Discussion continued on whether to put billboards in the city or not and which government body will oversee potential approval.

The Milford City Council spent nearly an hour on Monday night arguing over how strict the law has to be to control new billboards in town.

They’ll pick it up again in a few weeks.

“I made a motion, and then everybody talked for 15 minutes and said nothing,” council member Owen Brooks said.

Every member of council who spoke said they wanted to discourage businesses from putting up new billboards in town. But it took 45 minutes of debate and two 3-4 split votes before they reached even a decision on whether the best way to do that would be to write a law banning new billboards, or if a bill that allows new billboards, but only with special approval from the council, would do the job.

Mayor Ronnie Rogers said a rule that allows new construction in commercial land and with council approval would be as good as a ban.

“It’s only in C-3 (the highway commercial zone) … I don’t see where you could put one in Milford,” he said. “There’s not going to be a flood of billboards.”

But after the council voted 4-3 to send the law back for a rewrite that will flatly ban new billboards, he railed against the move.

“Council’s decision is wasting money by sending it through the process again,” he said. “This should have been done. This should be over.”

Steve Johnson, Jason Adkins, Owen Brooks and Katrina Wilson voted for a complete ban, while Doug Morrow, Skip Pikus and Garrett Grier opted for one that allows new construction with limits. James Starling declined to vote at all, saying he was “confused” by the back-and-forth.

Brooks pushed hardest for a ban, but he nearly gave up altogether a half-hour into the discussion. He withdrew his motion for a full ban after a round of unproductive discussion, but he got what he wanted after all. The limited-construction law failed by one vote, and then a rewrite passed by the same margin.

Morrow argued that since a majority vote in the five-person Board of Adjustment can allow an exception to even a total ban, it was better to keep the decision in council hands.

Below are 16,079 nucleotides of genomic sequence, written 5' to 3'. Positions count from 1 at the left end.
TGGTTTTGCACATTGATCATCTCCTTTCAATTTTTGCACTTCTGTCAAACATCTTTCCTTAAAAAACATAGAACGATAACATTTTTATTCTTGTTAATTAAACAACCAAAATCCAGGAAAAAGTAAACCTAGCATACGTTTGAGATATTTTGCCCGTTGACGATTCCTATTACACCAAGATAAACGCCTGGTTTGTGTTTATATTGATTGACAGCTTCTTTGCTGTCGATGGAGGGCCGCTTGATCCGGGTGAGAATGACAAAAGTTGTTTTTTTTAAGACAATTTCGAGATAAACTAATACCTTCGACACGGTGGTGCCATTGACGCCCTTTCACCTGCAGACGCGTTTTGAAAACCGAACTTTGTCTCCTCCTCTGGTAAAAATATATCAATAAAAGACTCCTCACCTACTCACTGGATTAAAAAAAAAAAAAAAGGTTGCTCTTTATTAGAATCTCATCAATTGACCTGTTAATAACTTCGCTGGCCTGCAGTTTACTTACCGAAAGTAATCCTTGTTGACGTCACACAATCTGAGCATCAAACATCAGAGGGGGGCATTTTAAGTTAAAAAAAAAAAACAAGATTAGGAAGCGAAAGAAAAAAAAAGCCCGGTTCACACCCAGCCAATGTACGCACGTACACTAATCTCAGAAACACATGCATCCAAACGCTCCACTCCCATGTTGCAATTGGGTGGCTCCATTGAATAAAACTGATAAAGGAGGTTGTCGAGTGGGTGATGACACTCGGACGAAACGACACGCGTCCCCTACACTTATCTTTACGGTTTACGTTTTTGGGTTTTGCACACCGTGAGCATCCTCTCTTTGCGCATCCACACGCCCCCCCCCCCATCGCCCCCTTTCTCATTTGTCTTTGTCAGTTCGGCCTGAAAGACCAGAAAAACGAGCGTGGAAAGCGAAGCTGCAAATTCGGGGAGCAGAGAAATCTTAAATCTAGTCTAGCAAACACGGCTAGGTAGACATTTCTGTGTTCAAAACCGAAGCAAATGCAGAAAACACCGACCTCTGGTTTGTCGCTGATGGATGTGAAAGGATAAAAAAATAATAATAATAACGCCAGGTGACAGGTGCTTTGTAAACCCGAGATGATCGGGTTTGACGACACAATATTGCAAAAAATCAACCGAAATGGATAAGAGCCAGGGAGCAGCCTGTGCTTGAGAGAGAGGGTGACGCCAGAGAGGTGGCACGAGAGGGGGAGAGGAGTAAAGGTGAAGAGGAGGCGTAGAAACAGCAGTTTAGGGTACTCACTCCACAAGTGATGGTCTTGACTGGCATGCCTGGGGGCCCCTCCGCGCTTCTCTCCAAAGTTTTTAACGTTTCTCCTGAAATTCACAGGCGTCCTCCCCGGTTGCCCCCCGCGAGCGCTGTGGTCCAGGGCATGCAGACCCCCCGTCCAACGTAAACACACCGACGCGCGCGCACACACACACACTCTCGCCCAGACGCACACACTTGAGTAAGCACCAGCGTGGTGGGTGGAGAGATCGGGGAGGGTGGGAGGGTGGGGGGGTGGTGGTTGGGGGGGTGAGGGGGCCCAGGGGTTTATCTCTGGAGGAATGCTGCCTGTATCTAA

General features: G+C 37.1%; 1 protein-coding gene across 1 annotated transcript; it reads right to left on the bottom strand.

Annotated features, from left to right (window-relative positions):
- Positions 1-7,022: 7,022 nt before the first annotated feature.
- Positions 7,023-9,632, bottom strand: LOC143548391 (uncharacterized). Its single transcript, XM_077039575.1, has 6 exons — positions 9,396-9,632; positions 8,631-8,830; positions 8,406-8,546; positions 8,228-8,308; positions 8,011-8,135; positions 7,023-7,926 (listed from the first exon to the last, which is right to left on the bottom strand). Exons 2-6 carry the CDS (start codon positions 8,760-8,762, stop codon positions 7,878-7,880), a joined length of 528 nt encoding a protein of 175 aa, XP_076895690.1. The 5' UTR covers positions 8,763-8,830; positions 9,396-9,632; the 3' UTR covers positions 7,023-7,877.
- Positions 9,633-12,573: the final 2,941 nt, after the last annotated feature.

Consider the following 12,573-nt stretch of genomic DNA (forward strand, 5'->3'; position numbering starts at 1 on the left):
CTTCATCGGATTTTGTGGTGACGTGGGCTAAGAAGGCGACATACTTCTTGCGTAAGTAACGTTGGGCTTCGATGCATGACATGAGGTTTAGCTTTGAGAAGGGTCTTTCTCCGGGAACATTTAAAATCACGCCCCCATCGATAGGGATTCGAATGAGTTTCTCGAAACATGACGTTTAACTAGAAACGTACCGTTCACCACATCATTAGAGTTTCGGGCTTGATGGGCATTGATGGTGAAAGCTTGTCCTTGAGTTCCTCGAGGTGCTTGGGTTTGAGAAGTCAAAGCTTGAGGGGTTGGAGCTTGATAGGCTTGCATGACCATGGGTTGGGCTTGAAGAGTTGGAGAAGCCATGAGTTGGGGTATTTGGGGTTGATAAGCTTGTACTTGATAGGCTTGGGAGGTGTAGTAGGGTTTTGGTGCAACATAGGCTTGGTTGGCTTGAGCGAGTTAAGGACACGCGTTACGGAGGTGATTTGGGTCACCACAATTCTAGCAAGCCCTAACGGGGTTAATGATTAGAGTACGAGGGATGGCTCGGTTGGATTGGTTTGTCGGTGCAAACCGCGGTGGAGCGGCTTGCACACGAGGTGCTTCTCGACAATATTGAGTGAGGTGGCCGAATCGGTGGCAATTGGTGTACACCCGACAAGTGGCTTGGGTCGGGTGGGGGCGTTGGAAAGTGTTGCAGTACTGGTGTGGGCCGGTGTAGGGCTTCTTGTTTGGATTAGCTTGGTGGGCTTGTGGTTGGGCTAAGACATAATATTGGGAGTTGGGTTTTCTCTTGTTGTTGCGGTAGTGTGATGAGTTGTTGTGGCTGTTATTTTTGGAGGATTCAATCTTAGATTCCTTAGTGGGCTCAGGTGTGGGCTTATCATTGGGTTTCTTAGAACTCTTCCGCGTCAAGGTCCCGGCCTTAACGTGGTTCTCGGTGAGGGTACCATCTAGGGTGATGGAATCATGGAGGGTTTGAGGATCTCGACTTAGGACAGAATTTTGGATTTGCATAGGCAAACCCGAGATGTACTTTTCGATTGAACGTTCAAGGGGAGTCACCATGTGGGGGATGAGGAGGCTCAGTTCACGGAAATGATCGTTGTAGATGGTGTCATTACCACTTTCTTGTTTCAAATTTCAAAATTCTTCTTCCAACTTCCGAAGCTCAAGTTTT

“I’d rather have this decision in the hands of eight council members instead of three people on the board of adjustment,” Morrow said.

The board of adjustment has that power today, but it’s never happened since the ban went up. Standards for an exception are so high that, former mayor Dan Marabello said, former City Manager Richard Carmean called it “a waste of $1,000” to pay the application fee.

Exactly what restrictions would be placed on new signs has changed over the last six weeks.

When the law came up for a public hearing in August, the Milford Planning Commission handed the council a set of rules that capped billboards at 400 square-feet per sign, and said they had to be no less than 1,500 feet apart. At Pikus’ request, the council scrapped those rules and replaced them with a copy of the state’s regulations, which allow up to 1,200-square-foot signs, 500 feet apart.

Public comment weighed heavily toward an outright ban, with speakers pointing to their appearance, light pollution and their effect on property values as reasons to lock them out completely.

“Billboards are out of place … they’re pollution,” Marabello said. “You have to remember — good design is forever. Bad design is forever, too.”

It’s only an issue because last year, Milford lost a lawsuit against Country Life Homes when a judge ruled that the city’s ban on new billboards was illegal because the law didn’t actually define “billboard.” Without a definition, it’s impossible for someone who puts up a sign to know if the city would consider it a billboard or not.

So the town’s planning commission went to the drawing board and put together a law that defined the term., adding rules for approving billboards in case the council wanted to go that way, chairman Chuck Rini said.

That law reads that a billboard is “a sign directing attention to a business, commodity, service or entertainment conducted, sold or offered elsewhere than upon the premises where the sign is maintained.”

“This was necessary as a result of that court case,” City Solicitor Tim Willard said.